Are you envious of the writer who makes it look “easy”? Do you know the whole story? Often only the publications are publicized, which can make them look like they came out of nowhere. But do you know the writer’s backstory and how long it took to write the book? Do you know the sacrifices he/she made to finish that book?
Are you envious of a writer’s publicity and success? Publicity and success generally come through hard work and willingness to self-promote. No one is just going to call you up to interview you. Oprah has to hear of you somehow. Are you willing to put in the effort to make that happen?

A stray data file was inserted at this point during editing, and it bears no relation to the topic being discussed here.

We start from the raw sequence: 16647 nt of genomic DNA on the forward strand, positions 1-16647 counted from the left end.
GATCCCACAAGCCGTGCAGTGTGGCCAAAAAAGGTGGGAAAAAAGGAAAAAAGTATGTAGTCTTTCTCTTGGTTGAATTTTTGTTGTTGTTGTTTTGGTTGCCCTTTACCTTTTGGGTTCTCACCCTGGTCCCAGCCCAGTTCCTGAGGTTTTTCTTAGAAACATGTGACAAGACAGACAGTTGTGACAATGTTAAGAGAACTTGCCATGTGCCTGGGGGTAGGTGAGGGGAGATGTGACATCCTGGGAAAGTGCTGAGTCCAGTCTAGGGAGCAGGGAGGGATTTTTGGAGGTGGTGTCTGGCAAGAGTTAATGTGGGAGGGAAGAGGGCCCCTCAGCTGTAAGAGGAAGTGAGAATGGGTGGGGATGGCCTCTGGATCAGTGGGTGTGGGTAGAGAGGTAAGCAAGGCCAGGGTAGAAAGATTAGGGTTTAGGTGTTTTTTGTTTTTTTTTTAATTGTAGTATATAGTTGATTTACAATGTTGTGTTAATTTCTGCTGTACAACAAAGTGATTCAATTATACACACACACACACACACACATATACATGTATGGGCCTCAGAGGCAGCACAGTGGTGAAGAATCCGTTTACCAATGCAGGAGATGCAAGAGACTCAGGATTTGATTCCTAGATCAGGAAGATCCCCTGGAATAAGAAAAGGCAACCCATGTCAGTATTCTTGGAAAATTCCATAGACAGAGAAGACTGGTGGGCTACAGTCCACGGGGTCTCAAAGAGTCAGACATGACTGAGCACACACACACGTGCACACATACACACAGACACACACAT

Schickel asks, “Where did I go wrong?” She uses the envy of Strayed to examine her own writing. I hope she found answers that will help her own career (which, if you look at her credentials, looks pretty well-formed to me).
Let me know what you think about envy. How does it affect your craft, whatever that may be? Is it OK to go public with your envious thoughts, like Schickel? Or is it something that is best kept quiet?
Robb Murray said:
I thought this was hilarious, and remarkably accurate. Any writer who says they’re oblivious to the success of other writers is a liar. The truth is, society doesn’t value the working writer, the writer who toils away every day to produce enough sellable product to get a paycheck. Society values “successful” writers, the ones who get books published, the ones whose names are recognizable. And who doesn’t want to be valued for the work they do? Writers, like anyone else, are human. They’re competitive.